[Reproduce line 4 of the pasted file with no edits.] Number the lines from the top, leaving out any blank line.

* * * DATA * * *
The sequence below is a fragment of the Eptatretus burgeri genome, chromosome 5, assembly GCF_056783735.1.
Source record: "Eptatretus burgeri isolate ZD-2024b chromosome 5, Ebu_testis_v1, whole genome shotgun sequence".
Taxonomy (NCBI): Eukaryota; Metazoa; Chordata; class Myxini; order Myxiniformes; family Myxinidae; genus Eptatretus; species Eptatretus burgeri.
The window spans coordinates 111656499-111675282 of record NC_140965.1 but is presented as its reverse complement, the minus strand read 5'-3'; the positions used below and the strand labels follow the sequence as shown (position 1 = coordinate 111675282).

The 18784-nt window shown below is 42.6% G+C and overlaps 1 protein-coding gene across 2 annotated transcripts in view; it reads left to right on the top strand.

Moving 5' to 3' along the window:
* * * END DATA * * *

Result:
The window spans coordinates 111656499-111675282 of record NC_140965.1 but is presented as its reverse complement, the minus strand read 5'-3'; the positions used below and the strand labels follow the sequence as shown (position 1 = coordinate 111675282).